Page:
First-time skier Sa­man­tha Rown­tree takes to the slopes at Ja­pan’s new­est all-in­clu­sive re­sort, Club Med To­mamu Hokkaido.

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An all-in­clu­sive Club Med ski­ing es­cape on the slopes of To­mamu

Some things haven’t changed since Club Med first ap­peared on the travel scene in 1950 with a smat­ter­ing of thatched huts on the beach­front in Sol­erno, Italy. The re­sort still of­fers all-in­clu­sive get­aways in gor­geous lo­cales but has since spread its wings across the globe and taken its of­fer­ings up­mar­ket. Hokkaido’s To­mamu is the lat­est ski des­ti­na­tion to wel­come a Club Med re­sort.

There’s no mis­tak­ing the fact that I’m in Ja­pan. From the mo­ment I step into the lobby, a hot green tea pressed into my hands to take the chill off, the re­sort sur­rounds me with a sense of the lo­cal cul­ture and land­scape.

A cherry blos­som tree spreads its branches in the cen­tre of the lobby, while thin birch tree trunks and stone walls em­body ar­chi­tect and de­signer Jean Philippe Nuel’s vi­sion of con­tem­po­rary in­te­ri­ors ty­ing in seam­lessly with the stun­ning nat­u­ral sur­rounds.

Mid-cen­tury Euro­pean de­sign meets Ja­panese min­i­mal­ism in each of the 341 rooms and suites, the larger cater­ing for fam­i­lies. Out­side the pic­ture win­dow in my room, the for­est is blan­keted in soft, un­touched snow.

I’ve ar­rived in plenty of time to hit the slopes and, as a first-time skier, I’m both ner­vous and ex­cited at the prospect. Thanks to Club Med’s al­most-too-easy book­ing sys­tem, my hired skis and boots are al­ready wait­ing for me in my locker – it’s time to get out there and see what this ski­ing ca­per is all about.

A novice on the slopes

Giv­ing ski­ing or snow­board­ing a go is essen­tial at Club Med To­mamu, even if you’ve never tried it be­fore; the lift passes and lessons are in­cluded in the rate.

I join the begin­ners’ class that runs twice a day, tack­ling the ba­sics of po­si­tion­ing, stop­ping and turn­ing on the baby slopes close to the main lodge. Thanks to the Eng­lish-speak­ing in­struc­tor’s ex­cel­lent tute­lage, I’m ready to test my skills on the moun­tain after just two lessons.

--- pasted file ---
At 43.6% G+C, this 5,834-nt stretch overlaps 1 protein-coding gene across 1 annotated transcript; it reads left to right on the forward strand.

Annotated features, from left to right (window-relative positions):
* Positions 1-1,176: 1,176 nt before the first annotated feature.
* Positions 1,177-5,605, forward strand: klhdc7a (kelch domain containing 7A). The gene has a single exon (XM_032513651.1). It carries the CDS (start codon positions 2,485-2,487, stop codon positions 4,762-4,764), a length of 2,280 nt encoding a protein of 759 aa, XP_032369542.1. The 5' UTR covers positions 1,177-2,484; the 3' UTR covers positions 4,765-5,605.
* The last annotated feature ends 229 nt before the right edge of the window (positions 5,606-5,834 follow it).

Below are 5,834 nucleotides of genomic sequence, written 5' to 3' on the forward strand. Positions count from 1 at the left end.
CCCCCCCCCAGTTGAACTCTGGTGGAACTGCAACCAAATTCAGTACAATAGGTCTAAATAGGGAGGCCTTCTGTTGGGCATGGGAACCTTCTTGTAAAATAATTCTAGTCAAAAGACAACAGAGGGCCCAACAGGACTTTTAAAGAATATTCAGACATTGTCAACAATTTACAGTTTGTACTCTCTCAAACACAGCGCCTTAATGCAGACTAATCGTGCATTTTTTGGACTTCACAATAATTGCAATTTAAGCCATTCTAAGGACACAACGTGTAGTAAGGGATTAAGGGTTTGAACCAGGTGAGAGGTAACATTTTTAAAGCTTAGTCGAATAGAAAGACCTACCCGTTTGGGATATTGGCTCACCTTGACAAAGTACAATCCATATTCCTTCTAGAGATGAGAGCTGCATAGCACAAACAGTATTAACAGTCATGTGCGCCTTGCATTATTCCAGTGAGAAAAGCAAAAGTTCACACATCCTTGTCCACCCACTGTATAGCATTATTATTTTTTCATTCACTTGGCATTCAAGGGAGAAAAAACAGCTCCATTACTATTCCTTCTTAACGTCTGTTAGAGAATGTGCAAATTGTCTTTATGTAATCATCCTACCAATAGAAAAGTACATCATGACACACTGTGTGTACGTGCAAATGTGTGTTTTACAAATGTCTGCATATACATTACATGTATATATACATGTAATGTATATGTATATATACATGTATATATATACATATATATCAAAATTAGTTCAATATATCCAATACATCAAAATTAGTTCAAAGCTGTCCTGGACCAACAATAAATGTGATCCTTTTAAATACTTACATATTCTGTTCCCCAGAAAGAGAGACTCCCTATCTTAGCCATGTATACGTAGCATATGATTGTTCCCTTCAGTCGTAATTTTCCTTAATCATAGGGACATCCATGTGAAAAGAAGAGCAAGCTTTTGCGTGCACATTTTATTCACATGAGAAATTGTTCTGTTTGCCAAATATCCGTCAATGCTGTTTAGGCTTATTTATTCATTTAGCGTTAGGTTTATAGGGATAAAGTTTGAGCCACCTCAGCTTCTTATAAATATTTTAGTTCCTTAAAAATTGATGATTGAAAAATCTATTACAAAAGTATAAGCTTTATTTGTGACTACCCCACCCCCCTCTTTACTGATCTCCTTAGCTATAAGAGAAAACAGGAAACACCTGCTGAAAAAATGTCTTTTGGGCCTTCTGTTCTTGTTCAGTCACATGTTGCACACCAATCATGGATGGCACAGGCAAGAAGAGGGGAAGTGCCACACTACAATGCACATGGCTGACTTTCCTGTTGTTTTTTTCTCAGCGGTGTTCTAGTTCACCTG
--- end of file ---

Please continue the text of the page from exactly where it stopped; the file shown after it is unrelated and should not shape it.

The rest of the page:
There aren’t any lines to get on the chair­lift, so be­fore I know it I’m off, full steam ahead. Well, as full-steam as my novice sta­tus will al­low me as I shuf­fle off the chair­lift and zigzag my way care­fully down the moun­tain. Along with al­low­ing me to grad­u­ally grow my con­fi­dence, the gen­tle slope and leisurely pace gives me the chance to savour a bird’s-eye view of the win­ter won­der­land sur­round­ing me. The soft, fresh pow­der squeaks un­der my skis and, like spec­ta­tors, per­fectly white trees line the run.

There’s room for skiers of all ex­pe­ri­ence lev­els at Hoshino Re­sorts To­mamu; the ski re­sort cov­ers 145 hectares and has 29 runs (four red, 14 blue, 10 green, one be­gin­ner), and although it’s fully booked, there’s hardly an­other per­son in sight. The moun­tain feels like mine alone.

Club Med and To­mamu are both known for of­fer­ing unique ex­pe­ri­ences, and no visit to this Hokkaido pow­der haven is com­plete with­out ex­plor­ing its off-the-slopes ad­ven­tures.

Sake and soak­ing

My first stop in the vil­lage is the Hoshino Re­sorts-op­er­ated Mina Mina Beach, Ja­pan’s largest indoor wave pool. I can see snow fall­ing out­side through the soar­ing glass ceil­ings, but in­side the tem­per­a­ture is al­most trop­i­cal. In­stead I opt to pay a visit to the com­plex’s Kirinno Yu tra­di­tional out­door bath. The air is ice-cold but the wa­ter is warm and wel­com­ing. As I soak, tiny snowflakes cling to my hair and the for­est around me be­comes all the more mag­i­cal.

I come back feel­ing re­freshed and ready for canapés and après-ski drinks at Club Med To­mamu’s Unkai Bar, where friendly staff (known as GOs, or Gen­tils Or­gan­isa­teurs) greet you at the door. The bar of­fers ma­jes­tic views of the moun­tain, a cosy li­brary nook and a big fire­place. My fellow guests are gath­ered there, keen for a chat, along with the in­struc­tors I’ve been ski­ing with all day.

At The Nest Zen Bar, a hid­den gem of the re­sort, the at­mos­phere is calmer and more in­ti­mate. A fire­place off­sets the views of the out­side world, lit up to show the fall­ing snow. Tea lessons are avail­able here dur­ing the day, but I’ve come for the Ja­panese whisky and sake tast­ing. This ex­pe­ri­ence blends tra­di­tion with mod­ern meth­ods, and I am just as en­tranced by the sto­ries be­hind the dis­til­leries as I am with the drinks them­selves.

The next day I set off to ex­plore the area in a dif­fer­ent way: snow trekking. We tromp through the in­cred­i­ble great out­doors in si­lence, deep snow muf­fling the sound of our steps. Snow trekking is one of the many in­cluded ac­tiv­i­ties at Club Med To­mamu Hokkaido, along with alpine ski­ing, sled­ding, snow­board­ing, night ski­ing and yoga. I fin­ish off my all-too-short visit with some fun at the nearby Hoshino Re­sorts-op­er­ated Ice Vil­lage, where a clus­ter of igloos awaits me. I or­der an ice-cold drink from the bar in a glass made of ice be­fore get­ting lost in the frozen maze and sur­ren­der­ing to the win­ter de­lights of To­mamu.


01 The in­cred­i­ble pow­der snow at To­mamu makes ski­ing a joy 02 The lobby at Club Med To­mamu Hokkaido 03 Igloos at Hoshino Re­sorts’ fun-filled Ice Vil­lage © HOSHINO Re­sorts 03


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